Back in the late 60s, Susan Cowsill was a part of the family close harmony singing group The Cowsills, a sort of real life version of The Partridge Family, who scored big with The Rain, The Park & Other Things, Indian Lake and Hair. Subsequently, she’s carved out a career as both backing singer and solo artist. In the 70s, Vicki Peterson was the guitarist with hugely successful girl group The Bangles until they disbanded in 1989. In 1991 she joined power pop outfit The Continental Drifters, as did Cowsill. Subsequently, they formed The Psycho Sisters and Peterson married Cowsill’s brother, John (currently part of the Beach Boys touring band).
Now, after playing together for over 20 years, they’ve finally recorded an album, rummaging through their bric a brac to unearth songs that have hitherto (mostly) not seen the light of day. Of these, three are covers. One of them, Heather Says, a madrigal-like folk waltzer about the cruel school queen bee/bitch written by Judi Pulver and Waddy Wachtel and originally sung by the Cowsills, opens proceedings, while another, a jazzy-pop arrangement of Harry Nilsson’s Cuddly Toy, in tribute to Davy Jones, closes them. In between comes the third, What Do You Want From Me, a previously unrecorded indie-pop bouncer by Peter Holsapple (formerly also part of the Continental Drifters and Cowsill’s ex) firmly in the mould of the dBs.
The other songs on Up On The Chair, Beatrice are all written or co-written by Petersen. Three are with Susan, the fiddle backed folk-pop Gone Fishin’, the jangly Fun To Lie and the slinky, bluesy Timberline with its prowling bassline. The Banglesy Never Never Boys, arguably the standout, is a song about the gulf that opens between former friends as they grow and is a collaboration with brother-in-law Bob.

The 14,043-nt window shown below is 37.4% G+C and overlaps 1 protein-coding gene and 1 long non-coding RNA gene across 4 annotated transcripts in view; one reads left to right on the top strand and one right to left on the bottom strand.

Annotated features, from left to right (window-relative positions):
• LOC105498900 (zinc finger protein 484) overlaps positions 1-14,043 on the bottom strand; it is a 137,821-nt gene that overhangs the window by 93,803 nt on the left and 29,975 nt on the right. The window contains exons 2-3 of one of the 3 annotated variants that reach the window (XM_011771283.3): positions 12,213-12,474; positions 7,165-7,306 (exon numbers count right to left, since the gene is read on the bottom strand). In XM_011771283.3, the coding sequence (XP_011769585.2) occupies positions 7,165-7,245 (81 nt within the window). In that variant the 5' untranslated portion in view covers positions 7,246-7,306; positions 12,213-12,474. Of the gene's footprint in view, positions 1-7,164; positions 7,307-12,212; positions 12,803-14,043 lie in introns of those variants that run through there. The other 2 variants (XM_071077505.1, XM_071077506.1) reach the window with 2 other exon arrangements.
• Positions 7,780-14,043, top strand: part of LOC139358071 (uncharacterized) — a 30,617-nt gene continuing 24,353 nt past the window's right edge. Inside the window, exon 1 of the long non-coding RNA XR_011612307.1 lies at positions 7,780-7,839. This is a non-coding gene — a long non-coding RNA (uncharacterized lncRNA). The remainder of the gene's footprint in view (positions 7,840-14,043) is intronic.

Peterson’s solo contributions have a more rock edge. Featuring violin and cello, Numb is driven by a massive grungey guitar riff, the up yours This Painting a jerky rhythm blues swing with backing fiddle and Wish You another muscular, riff driven number with the harmonies taking on a harder tone.
Sounding both retro and fresh, it won’t spark any sudden comebacks, but it’s an album that certainly warrants discovery and of which both can feel justifiably, if rather belatedly, proud.
Review by: Mike Davies
Out October 16th (UK Release).